Monkeys Trucked 3,000 Miles Without Required Vet Exams; PETA Files Federal Complaint

Complaint Also Filed With CDC After Video Showed Inspector Failing to Observe Imported Monkeys for Illness

For Immediate Release:
February 16, 2023

Contact:
Tasgola Bruner 202-483-7382

Reno, Nev. – Notorious monkey importer Worldwide Primates and repeat-offender monkey transport company JKL Secure Freight Lines sent 167 monkeys on a nearly 3,000-mile trek from Miami to Charles River Laboratories in Reno without the proper, required veterinary examinations, according to evidence uncovered by PETA.

Federal laws require that monkeys transported between laboratories or breeding facilities be examined by a veterinarian within 10 days of shipment to ensure that they’re not showing signs of infectious disease that could endanger other monkeys or humans. Because the monkeys transported were not examined within this required period, PETA filed a complaint today urging the U.S. Department of Agriculture (USDA) to investigate and, if warranted, suspend or revoke licenses and pursue penalties for this violation of the federal Animal Welfare Act.

The “multi-day, roughly 3,000-mile” trip risked the health of not just the long-tailed macaques but also that of the monkeys already at Charles River and the public at large because the animals had not been adequately examined, PETA says in its USDA complaint.

PETA also recently obtained video footage of crates of monkeys being unloaded from a plane onto a JKL truck while a Centers for Disease Control and Prevention (CDC) inspector stood by, into the solid wood crates to see if the monkeys showed signs of illness, if they had any food or water, or even if they were still alive. The monkeys came into Miami from St. Kitts via Conquest Air Cargo on January 11. PETA filed a complaint with the CDC alerting the agency to its inspector’s failure to fulfill the stipulations of her position as the first line of defense.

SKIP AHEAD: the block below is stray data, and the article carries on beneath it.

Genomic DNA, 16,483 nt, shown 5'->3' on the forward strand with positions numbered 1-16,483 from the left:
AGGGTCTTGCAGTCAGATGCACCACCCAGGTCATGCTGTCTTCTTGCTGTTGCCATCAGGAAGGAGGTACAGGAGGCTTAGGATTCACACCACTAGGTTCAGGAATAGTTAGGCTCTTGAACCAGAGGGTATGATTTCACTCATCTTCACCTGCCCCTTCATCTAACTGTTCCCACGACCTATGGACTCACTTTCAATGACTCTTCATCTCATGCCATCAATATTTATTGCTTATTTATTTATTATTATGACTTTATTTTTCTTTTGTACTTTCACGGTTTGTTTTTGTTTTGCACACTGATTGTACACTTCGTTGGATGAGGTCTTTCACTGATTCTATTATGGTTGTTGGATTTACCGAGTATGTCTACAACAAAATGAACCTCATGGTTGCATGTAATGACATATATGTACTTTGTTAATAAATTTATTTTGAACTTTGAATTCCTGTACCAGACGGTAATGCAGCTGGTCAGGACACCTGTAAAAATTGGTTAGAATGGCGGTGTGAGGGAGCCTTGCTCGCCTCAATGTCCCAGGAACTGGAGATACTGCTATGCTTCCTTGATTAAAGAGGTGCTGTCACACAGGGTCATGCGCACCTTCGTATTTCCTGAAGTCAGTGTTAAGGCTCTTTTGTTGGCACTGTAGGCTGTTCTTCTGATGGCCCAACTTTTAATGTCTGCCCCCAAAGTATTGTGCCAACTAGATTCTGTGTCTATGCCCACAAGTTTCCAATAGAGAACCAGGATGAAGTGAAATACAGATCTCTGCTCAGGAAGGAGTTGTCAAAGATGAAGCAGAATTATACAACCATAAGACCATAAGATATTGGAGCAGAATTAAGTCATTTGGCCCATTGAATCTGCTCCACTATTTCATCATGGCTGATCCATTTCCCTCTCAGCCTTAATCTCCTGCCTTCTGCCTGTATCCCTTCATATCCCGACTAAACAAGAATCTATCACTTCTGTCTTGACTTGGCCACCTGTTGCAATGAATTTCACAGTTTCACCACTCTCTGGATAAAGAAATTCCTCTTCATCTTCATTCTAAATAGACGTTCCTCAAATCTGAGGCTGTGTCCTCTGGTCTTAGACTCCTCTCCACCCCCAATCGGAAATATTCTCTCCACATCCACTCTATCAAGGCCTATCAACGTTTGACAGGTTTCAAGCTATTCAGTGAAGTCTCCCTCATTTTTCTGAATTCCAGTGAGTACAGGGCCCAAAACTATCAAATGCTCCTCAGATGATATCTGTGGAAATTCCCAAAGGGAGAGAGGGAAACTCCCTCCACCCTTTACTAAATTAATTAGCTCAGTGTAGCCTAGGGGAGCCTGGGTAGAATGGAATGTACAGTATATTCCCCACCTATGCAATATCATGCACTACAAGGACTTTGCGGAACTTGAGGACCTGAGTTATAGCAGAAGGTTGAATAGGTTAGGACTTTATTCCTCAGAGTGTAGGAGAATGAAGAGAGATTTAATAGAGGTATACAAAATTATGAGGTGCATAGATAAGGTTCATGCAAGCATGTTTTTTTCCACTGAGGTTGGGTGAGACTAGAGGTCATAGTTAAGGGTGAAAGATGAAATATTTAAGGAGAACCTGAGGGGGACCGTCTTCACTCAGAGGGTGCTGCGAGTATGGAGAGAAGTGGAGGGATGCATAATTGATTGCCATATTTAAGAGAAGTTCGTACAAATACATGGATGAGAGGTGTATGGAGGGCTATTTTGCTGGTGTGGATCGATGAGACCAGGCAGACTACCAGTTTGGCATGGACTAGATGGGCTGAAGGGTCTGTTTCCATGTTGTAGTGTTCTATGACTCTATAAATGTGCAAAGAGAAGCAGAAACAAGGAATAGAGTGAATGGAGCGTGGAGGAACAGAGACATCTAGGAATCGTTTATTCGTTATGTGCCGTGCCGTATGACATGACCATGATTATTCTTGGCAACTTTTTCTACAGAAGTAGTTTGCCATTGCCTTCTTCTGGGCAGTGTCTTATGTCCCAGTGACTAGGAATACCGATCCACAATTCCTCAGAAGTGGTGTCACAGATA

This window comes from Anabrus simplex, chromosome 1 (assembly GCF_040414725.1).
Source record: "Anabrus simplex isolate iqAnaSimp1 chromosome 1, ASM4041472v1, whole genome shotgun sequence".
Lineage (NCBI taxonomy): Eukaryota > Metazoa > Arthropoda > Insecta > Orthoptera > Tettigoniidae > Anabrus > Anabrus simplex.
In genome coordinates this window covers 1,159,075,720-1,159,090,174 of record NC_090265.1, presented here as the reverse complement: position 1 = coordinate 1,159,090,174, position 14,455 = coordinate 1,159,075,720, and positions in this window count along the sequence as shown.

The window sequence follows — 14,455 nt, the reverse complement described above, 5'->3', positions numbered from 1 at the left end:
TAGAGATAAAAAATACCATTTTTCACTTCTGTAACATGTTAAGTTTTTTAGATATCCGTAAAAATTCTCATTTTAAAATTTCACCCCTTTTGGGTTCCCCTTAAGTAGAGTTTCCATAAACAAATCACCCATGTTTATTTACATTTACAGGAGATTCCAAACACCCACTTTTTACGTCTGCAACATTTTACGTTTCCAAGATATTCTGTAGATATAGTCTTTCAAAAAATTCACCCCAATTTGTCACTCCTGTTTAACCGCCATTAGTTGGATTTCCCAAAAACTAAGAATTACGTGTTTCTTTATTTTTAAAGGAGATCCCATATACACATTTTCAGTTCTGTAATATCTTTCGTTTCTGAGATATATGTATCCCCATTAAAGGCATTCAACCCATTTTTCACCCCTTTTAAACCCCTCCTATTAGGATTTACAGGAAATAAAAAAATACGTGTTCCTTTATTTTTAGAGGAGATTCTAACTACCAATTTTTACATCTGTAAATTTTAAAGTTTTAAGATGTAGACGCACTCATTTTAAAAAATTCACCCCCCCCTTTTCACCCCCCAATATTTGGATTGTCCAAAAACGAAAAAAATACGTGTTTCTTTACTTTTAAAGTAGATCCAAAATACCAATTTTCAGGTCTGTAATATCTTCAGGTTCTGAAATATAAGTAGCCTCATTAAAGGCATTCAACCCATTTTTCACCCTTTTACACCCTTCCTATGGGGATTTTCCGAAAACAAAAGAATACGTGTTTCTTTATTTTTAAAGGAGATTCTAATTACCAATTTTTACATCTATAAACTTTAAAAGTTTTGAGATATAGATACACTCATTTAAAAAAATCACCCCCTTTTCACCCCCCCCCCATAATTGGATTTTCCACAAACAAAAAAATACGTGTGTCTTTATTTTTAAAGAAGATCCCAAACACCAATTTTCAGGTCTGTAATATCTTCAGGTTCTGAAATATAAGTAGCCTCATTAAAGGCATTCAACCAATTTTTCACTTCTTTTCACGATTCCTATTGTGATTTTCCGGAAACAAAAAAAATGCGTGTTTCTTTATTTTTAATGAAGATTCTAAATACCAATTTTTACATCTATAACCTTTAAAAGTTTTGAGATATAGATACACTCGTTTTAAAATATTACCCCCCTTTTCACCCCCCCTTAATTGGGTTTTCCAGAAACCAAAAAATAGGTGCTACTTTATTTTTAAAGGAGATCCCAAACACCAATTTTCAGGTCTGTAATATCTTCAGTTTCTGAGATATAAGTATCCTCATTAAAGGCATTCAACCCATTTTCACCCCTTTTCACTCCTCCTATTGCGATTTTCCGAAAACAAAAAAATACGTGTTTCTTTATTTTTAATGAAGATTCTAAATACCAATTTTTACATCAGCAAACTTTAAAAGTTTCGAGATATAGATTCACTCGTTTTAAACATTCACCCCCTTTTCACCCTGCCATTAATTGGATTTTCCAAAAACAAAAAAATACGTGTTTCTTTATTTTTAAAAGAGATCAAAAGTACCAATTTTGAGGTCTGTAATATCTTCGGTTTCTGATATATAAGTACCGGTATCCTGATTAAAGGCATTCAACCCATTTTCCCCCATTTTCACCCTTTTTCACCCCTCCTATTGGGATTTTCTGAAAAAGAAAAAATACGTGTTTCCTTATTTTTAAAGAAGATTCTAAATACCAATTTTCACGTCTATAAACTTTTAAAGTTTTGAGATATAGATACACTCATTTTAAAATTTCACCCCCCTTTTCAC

“JKL, Charles River Laboratories, and Worldwide Primates continue to flout federal law in ways that harm animals and endanger the public,” says PETA Senior Vice President Kathy Guillermo. “PETA is calling on the USDA to revoke the licenses of these reckless players and on the CDC to finally put an end to our country’s shameful, deadly monkey pipeline.”

Worldwide Primates has a long history of violating state federal, and international laws that are in place to protect primates and public health. The USDA slapped JKL with citations after an April 2022 complaint by PETA provided evidence that the transporter had violated the veterinary exam regulation 14 separate times. Last year, also in response to a PETA complaint, the USDA cited Charles River for transporting monkeys from its Reno facility to the University of Utah without required veterinary inspections.

PETA—whose motto reads, in part, that “animals are not ours to experiment on”—opposes speciesism, a human-supremacist worldview. For more information on PETA’s investigative newsgathering and reporting, please visit PETA.org or follow the group on Twitter, Facebook, or Instagram.

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 Ingrid E. Newkirk

“Almost all of us grew up eating meat, wearing leather, and going to circuses and zoos. We never considered the impact of these actions on the animals involved. For whatever reason, you are now asking the question: Why should animals have rights?” READ MORE

— Ingrid E. Newkirk, PETA President and co-author of Animalkind